There are certain aspects of a business that can be easily seen and measured. These tangible assets are unambiguous, and making sure they are represented in an accurate business valuation is critical for a multitude of reasons. Business valuations not only guide your business strategy, they are also necessary for tax and financial reporting, as well as for instances when you are planning on buying out a partner or selling the company. It is important to know what your company is worth. 

However, you know that the value of your business is more complex than just your property, equipment, assets, working capital, and more. There are other factors that must also be measured in order to have a complete and comprehensive valuation. Is your company known as a stand-out hub for innovative new ideas, products, or services? If your industry is booming and it is anticipated that the market will have a promising future, being a top contender in your industry could increase your company’s value beyond what it might have normally sold for. 

Similarly, if you have a very large following of loyal customers and a reputable standing within your community, this can also increase your value. You spent decades cultivating relationships, and if someone is looking to buy your company, they will see this influence and leverage as an investment opportunity. A potential buyer would be willing to pay more for your business over another just because of your well-established history. 

The goodwill of a company has a direct impact on its valuation. Yet, these intangible assets are more complex to measure than your tangible assets. To calculate your business’ goodwill, you would determine the fair market price of your liabilities and assets, deduct that number from the final sale price, and what is remaining would be your total goodwill. However, not only is it difficult to know all the factors that could be considered goodwill, it is also difficult to ensure they are accurate. You want to make sure you are not undervaluing yourself, but you have to also make sure your valuation can withstand possible scrutiny in the event you have to deal with legal or insurance disparities.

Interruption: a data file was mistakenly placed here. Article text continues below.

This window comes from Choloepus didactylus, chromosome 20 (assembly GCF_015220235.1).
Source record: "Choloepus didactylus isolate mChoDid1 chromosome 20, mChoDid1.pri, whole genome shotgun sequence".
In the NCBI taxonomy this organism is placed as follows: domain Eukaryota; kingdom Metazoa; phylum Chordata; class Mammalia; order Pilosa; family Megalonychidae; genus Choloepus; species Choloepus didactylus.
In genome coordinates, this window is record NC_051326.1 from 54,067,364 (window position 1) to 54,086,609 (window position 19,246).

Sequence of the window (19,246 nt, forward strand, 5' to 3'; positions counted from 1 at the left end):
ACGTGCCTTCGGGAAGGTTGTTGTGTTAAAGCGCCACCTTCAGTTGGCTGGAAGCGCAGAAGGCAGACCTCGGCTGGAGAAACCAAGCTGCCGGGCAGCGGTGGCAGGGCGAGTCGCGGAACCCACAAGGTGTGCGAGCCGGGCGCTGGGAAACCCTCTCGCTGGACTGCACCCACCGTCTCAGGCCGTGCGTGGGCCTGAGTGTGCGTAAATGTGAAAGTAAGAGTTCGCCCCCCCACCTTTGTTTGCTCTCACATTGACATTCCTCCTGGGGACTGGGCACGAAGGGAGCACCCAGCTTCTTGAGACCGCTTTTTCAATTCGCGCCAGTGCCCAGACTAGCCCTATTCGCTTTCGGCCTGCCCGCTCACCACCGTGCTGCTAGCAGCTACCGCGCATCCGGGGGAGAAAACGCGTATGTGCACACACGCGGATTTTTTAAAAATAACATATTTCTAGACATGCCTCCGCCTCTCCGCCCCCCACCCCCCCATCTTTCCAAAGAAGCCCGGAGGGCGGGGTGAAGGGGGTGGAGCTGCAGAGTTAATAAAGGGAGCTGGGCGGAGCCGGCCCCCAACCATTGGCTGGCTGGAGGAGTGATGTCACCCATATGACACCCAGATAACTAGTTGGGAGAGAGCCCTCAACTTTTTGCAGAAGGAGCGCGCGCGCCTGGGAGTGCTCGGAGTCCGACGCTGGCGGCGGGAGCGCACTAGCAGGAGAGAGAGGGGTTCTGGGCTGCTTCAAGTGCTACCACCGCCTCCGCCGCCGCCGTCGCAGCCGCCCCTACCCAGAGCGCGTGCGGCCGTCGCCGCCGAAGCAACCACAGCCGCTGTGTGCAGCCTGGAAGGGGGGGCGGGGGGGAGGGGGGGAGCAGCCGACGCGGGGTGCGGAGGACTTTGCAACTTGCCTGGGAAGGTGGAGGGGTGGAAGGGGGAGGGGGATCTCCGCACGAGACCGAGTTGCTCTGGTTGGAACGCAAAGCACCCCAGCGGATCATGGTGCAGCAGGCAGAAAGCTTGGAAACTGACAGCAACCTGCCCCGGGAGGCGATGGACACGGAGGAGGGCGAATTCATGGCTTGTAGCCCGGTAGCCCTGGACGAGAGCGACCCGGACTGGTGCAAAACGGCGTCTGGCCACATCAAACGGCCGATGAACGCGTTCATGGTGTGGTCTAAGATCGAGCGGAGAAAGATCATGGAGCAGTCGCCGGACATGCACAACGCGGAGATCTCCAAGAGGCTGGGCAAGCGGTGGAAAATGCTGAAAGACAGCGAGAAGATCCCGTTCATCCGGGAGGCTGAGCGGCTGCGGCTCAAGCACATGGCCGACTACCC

When you work with a certified business appraiser, you can have peace of mind knowing that all of your tangible and intangible assets can be accurately represented. At Appraisal Economics, we understand all of the aspects that could influence your company’s goodwill and overall value, and our comprehensive reports will provide you with the necessary appraisal documentation to have on hand whenever you may need it.